The variable being updated can either be an array defined within the lambda expression:

                for (long j = 0; j < 2500000000L; j++) {
                    local_result[0] += 1;
                return local_result[0];

Or it can be an array defined outside:

                for (long j = 0; j < 2500000000L; j++) {
                    main_result[slot] += 1;
                return main_result[slot];

And the two versions have huge difference in performance.  The local variable version finished in around 5 seconds while the one using external variable needed 35 seconds to complete.

What is going on? Comparing the byte codes (generated with "javap -c -p classname") of the lambda function between the two:

The version on the left is using variables outside the thread scope.  Note that:

(1) for external variable version, the array and index are implicitly passed into the lambda function as parameters

(2) otherwise the two versions are basically the same, except some variable numbering (e.g. lstore_3 vs lstore_1 for the loop counter)

Then why there is a big performance hit when using variables outside the lambda function?

My guess is, it comes from much lower level... the CPU cache.

Using "perf" to measure the the local variable version:

perf stat -e task-clock,cpu-migrations,page-faults,instructions,branch-misses,branches,cache-references,cache-misses java LocalVsParent
Total is 10000000000
Time taken: 4.96s

 Performance counter stats for 'java LocalVsParent':

         19,720.00 msec task-clock:u              #    3.915 CPUs utilized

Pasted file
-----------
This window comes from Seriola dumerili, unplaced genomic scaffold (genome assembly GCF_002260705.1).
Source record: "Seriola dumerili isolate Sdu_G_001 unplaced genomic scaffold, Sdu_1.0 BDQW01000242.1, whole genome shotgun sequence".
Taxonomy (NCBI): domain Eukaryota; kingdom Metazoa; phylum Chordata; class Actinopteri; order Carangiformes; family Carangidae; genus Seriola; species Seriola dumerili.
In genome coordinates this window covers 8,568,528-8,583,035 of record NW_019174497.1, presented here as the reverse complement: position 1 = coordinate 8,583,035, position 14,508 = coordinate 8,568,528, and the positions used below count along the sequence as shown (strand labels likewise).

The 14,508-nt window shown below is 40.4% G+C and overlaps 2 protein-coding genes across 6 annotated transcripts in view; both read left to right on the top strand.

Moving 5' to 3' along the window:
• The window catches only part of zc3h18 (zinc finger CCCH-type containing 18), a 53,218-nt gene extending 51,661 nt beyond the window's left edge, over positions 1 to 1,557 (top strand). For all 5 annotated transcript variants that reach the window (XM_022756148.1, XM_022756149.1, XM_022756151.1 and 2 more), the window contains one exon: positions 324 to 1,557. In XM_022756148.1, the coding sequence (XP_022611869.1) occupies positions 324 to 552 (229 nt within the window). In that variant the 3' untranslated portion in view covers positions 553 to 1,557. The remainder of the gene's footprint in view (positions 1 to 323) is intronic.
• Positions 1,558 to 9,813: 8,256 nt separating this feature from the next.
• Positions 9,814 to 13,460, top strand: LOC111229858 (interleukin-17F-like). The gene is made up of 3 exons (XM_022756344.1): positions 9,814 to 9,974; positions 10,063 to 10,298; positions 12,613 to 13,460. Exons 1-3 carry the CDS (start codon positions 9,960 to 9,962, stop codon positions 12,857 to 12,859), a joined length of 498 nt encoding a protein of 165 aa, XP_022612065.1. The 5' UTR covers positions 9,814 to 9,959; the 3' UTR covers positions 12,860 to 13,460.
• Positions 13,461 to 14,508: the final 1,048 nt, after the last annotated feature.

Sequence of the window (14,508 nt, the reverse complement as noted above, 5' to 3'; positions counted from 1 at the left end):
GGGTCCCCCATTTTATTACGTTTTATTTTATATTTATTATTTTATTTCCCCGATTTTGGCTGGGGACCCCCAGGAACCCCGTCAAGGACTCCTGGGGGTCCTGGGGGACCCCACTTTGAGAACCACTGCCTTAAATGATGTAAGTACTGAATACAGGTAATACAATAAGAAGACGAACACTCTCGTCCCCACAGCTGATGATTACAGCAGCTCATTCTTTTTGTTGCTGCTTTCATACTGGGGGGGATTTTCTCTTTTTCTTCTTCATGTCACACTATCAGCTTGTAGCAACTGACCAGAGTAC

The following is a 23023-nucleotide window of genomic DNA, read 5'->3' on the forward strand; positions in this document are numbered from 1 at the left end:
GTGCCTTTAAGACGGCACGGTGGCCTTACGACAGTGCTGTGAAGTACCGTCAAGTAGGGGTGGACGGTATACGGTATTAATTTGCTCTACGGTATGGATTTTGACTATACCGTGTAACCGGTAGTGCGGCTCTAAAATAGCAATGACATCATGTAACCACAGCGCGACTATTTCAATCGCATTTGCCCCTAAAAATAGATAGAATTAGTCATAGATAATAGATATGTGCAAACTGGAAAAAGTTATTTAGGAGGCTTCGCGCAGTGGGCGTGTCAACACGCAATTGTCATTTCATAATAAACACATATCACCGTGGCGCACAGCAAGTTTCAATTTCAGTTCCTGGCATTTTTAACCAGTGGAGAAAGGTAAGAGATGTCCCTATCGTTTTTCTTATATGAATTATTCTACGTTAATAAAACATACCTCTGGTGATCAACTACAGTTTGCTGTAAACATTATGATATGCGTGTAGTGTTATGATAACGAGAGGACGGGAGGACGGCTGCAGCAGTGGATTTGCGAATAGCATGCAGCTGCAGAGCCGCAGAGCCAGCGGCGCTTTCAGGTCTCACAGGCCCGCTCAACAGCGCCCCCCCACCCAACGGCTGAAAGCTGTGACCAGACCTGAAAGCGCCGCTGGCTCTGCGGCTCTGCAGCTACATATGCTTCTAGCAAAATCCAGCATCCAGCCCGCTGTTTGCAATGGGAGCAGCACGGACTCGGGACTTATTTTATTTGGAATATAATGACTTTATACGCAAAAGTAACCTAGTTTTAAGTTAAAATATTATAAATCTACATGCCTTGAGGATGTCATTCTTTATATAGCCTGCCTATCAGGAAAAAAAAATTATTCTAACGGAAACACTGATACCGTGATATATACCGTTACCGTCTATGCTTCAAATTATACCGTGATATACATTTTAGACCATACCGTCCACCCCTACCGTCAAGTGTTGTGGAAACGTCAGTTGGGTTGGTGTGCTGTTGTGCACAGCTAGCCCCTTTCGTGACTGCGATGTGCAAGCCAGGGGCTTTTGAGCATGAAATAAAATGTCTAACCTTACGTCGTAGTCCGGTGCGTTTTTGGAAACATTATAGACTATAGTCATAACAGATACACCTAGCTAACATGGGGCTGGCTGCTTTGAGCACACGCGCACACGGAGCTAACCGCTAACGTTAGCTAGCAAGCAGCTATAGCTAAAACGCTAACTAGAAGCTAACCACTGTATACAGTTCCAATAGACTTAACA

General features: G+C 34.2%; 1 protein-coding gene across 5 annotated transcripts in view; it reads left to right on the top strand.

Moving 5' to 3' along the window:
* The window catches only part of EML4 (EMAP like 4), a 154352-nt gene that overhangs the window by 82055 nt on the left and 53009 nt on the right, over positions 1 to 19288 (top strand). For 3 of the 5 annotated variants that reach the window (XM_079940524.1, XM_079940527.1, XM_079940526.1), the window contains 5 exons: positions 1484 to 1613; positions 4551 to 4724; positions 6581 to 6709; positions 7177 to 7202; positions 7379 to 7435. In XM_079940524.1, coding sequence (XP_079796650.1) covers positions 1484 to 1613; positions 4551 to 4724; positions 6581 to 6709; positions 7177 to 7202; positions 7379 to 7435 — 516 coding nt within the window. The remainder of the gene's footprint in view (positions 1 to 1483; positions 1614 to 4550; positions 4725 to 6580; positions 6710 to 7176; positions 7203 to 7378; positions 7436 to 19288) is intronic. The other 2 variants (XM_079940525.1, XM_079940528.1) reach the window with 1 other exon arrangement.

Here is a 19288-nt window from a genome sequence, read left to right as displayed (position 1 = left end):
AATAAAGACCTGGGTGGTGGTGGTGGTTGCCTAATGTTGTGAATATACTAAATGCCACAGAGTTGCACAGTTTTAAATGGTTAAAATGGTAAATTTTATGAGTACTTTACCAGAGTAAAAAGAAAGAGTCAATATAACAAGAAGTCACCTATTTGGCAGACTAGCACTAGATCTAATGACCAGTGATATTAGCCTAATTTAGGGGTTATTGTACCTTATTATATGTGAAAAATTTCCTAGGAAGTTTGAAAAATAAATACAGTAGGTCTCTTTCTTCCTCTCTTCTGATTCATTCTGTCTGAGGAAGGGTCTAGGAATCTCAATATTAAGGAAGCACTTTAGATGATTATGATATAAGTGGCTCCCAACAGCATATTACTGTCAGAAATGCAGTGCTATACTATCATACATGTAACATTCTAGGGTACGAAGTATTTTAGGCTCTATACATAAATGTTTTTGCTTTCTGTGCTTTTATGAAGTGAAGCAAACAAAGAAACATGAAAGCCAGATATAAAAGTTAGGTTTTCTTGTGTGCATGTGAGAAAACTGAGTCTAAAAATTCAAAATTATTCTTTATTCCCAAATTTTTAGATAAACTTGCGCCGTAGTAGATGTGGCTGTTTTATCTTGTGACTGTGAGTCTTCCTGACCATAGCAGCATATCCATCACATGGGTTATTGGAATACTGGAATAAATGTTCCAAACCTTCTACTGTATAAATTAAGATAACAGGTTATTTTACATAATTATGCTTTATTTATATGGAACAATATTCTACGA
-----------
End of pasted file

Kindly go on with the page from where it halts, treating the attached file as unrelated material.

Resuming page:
0      cpu-migrations:u          #    0.000 K/sec                  
             3,528      page-faults:u             #    0.179 K/sec                  
    60,434,426,159      instructions:u                                              
         4,149,399      branch-misses:u           #    0.04% of all branches        
    10,084,402,945      branches:u                #  511.379 M/sec                  
        39,389,694      cache-references:u        #    1.997 M/sec                  
         9,439,462      cache-misses:u            #   23.964 % of all cache refs    

       5.037206853 seconds time elapsed

      19.687272000 seconds user
       0.032057000 seconds sys


And the external variable version:

perf stat -e task-clock,cpu-migrations,page-faults,instructions,branch-misses,branches,cache-references,cache-misses java LocalVsParent
Total is 10000000000
Time taken: 35.28s

 Performance counter stats for 'java LocalVsParent':

        139,148.66 msec task-clock:u              #    3.935 CPUs utilized          
                 0      cpu-migrations:u          #    0.000 K/sec                  
             3,709      page-faults:u             #    0.027 K/sec                  
    60,463,724,838      instructions:u                                              
         4,343,415      branch-misses:u           #    0.04% of all branches        
    10,091,903,050      branches:u                #   72.526 M/sec                  
     1,658,685,818      cache-references:u        #   11.920 M/sec                  
     1,626,364,192      cache-misses:u            #   98.051 % of all cache refs    

      35.358457694 seconds time elapsed

     138.982741000 seconds user
       0.163984000 seconds sys


The number of instructions and branches etc are similar.  But see that the external variable version has a whopping 98% cache miss?  That is probably why it has such a poor performance.

Conclusion?  It is hard to predict cache handling when you are stressing the CPU using a high-level language such as Java.  Besides, when using Future or thread computation in Java, it is usually a good idea to avoid updating variables outside the thread scope as you will need to be aware of all the "volatile", "atomic", and "synchronized" stuff.